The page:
Tuesday, January 29, 2008

The Genius Of Stan.

All in all, Brakhage’s article was extremely comprehensive in my opinion. He explained in detail the different kinds of film and all of the features of the projector as well. However, I honestly think had Prof. Silva not actually shown me how to load a projector with film, Brakhage’s article would have gone right over my head. Thankfully of course, he did, so I understood most of it. In the process of learning how to load the film, I saw where the sprocket wheels were as well as the film gate and things like that. I also spliced film as well. Don’t get me wrong I think the article was informative but I just don’t think you can really attain a full understanding of the majority of the material without seeing it and doing it yourself. The more film classes I take the more I realize the value of actually coming to class and having your professors explain material to you. This becomes especially important with a subject matter like film studies that is extremely hands on. It’s like Professor Silva says on the syllabus, “you must be present to win,” I really believe this to be true.

I think if I hadn’t taken a class that discussed things like the shutter or f-stops or things such as that, this article would have been too dense to understand. While I think it is a little too dense at times, I did enjoy Brakhage’s enthusiasm. I think that is what is missing when it comes to a lot of film theorists and writers. Enthusiasm and the willingness to roll up your sleeves and get a little dirty instead of sipping Earl Grey tea and sitting in front of a typewriter trying to meet the publisher’s deadline. Not to say that Brakhage is an accomplished film theorist nor is he necessarily a writer (obviously he is a filmmaker) but he does care solely about one thing, and that is making movies. I think that is important; it is one thing to write about films and analyze narrative structure and shot composition and all that jazz, but it is a whole different ball game when it comes to actually getting behind the camera and making a film. So for me, knowing that Brakhage spent the majority of his life slaving endlessly, inking and scratching frame after frame of film, makes it easier for me to read his articles because I have a certain level of respect for him. And in a way, I think he has a certain respect for me as well or rather, budding filmmakers and student filmmakers around the world. For instance, I really appreciated the way he engaged his readers and several times even encouraged the reader to stop reading and go try the technique he had just written about.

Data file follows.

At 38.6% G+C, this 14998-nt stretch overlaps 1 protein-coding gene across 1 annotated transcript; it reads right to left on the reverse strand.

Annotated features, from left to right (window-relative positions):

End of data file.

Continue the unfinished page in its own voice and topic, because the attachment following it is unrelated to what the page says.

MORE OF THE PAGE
I was a little hesitant to sign up for this 6x1 course at first. I didn’t know what to expect really and knew next to nothing about scratching and inking on film. But, I knew that I was always intrigued when I watched avant-garde and experimental films. I also vowed that before I graduated from the UNCW film studies program, I would enroll in at least one experimental film class. After we did magazine transfers, I was so glad that I did. I am very excited about studying this more creative facet of film. And if it weren’t filmmakers like Stan Brakhage, I probably wouldn’t even be studying it – “Bless him.”